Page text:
The Mössbauer effect was used to unequivocably identify and measure the effective internal magnetic field at the Fe57 nucleus in monovalent iron in its D6, 3d64s state isolated in a xenon matrix. The monovalent iron was produced by depositing the iron atoms in a matrix doped with HI and the subsequent electron transfer between the electron donor (Fe0) and the acceptor species promoted by photoexcitation. For an applied external field of 28 KOe, an induced anisotropic magnetic hyperfine field at the Fe57 nucleus was measured with Hz=350±10 kOe and Hx=700±10 kOe. The ground-state Kramers doublet was uniquely determined from the value of both the magnetic hyperfine field and the quadrupole splitting, using a crystal-field-theory analysis and results of ab initio spin-polarized Hartree-Fock calculations for the 3d64s1(D6) and 3d64s1(D4) terms of monovalent iron. The agreement between theory and experiment was found to be excellent. A systematic study of the possible molecular compounds in the Fe-Xe (HI) mixtures was carried out. For high HI concentrations FeI2 and FeI3 were observed. For low iron concentrations and 1% HI in xenon only, the monovalent iron ion was observed after photodissociation of HI.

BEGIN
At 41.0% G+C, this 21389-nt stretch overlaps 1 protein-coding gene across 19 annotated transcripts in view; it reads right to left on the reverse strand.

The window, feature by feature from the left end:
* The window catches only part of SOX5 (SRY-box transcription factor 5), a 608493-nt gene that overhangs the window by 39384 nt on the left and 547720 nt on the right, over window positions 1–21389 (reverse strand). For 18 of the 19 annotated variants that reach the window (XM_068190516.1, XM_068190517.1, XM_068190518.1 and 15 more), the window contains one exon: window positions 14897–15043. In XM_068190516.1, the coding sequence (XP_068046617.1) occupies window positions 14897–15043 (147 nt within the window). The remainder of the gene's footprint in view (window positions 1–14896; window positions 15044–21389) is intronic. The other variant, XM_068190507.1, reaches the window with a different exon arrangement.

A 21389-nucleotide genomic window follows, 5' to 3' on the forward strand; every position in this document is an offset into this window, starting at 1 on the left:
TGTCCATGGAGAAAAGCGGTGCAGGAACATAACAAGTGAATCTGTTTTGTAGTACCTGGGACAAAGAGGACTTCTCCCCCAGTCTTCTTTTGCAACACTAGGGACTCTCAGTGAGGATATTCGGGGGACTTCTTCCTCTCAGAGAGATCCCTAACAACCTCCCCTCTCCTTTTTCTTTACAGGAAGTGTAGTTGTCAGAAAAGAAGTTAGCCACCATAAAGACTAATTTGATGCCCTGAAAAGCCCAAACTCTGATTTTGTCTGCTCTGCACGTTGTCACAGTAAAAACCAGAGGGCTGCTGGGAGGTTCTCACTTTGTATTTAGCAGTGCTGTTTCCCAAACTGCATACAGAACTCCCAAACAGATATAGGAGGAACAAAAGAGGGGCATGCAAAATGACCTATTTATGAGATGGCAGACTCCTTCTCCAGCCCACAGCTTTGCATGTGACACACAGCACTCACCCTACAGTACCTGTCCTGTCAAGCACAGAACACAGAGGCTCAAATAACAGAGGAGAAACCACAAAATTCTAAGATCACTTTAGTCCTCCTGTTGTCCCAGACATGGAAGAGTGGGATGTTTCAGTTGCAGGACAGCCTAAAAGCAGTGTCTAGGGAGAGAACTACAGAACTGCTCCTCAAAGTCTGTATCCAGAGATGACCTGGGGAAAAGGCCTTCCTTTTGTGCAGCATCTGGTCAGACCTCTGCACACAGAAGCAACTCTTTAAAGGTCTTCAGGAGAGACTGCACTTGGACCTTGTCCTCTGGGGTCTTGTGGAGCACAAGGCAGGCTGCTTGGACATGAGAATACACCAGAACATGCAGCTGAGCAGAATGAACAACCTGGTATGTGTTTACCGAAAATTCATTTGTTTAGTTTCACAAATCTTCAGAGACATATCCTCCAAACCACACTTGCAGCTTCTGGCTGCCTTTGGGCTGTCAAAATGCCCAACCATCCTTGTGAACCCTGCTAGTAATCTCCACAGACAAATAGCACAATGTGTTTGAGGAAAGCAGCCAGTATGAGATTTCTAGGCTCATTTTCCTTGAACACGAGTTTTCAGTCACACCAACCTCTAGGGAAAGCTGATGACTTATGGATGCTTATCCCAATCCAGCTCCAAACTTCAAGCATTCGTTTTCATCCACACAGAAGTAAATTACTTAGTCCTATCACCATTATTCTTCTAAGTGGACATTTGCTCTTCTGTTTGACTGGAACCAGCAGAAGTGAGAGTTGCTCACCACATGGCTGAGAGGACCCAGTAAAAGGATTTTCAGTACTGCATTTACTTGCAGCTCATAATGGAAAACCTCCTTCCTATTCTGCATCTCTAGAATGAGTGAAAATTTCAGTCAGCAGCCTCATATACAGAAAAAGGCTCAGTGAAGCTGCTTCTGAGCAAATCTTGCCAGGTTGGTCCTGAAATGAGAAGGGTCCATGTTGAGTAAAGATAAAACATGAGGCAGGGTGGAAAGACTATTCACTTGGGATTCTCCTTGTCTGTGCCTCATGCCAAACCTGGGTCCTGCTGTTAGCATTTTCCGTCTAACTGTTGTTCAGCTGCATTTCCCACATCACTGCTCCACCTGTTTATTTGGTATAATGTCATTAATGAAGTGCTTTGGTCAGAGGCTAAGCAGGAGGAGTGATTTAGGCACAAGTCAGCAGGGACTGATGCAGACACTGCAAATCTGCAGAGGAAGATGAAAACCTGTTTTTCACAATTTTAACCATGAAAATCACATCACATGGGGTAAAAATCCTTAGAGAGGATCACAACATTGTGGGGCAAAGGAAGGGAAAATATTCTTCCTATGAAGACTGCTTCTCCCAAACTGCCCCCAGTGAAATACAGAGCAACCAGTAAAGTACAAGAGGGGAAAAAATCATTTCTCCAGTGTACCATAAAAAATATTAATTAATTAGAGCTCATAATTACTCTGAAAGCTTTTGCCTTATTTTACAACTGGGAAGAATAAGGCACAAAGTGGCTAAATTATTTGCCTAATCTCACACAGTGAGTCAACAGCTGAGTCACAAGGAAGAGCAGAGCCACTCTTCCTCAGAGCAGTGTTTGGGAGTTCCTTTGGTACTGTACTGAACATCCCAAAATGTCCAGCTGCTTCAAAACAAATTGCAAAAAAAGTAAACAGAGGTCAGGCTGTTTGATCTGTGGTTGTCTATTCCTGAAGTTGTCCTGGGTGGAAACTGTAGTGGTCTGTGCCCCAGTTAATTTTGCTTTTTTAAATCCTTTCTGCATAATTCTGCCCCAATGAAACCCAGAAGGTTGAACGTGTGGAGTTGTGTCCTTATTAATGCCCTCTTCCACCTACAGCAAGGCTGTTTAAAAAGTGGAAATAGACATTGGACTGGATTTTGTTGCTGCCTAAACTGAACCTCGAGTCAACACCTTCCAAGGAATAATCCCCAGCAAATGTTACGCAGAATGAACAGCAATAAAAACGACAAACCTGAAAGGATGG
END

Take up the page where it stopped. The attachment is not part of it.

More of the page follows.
ASJC Scopus subject areas
- Condensed Matter Physics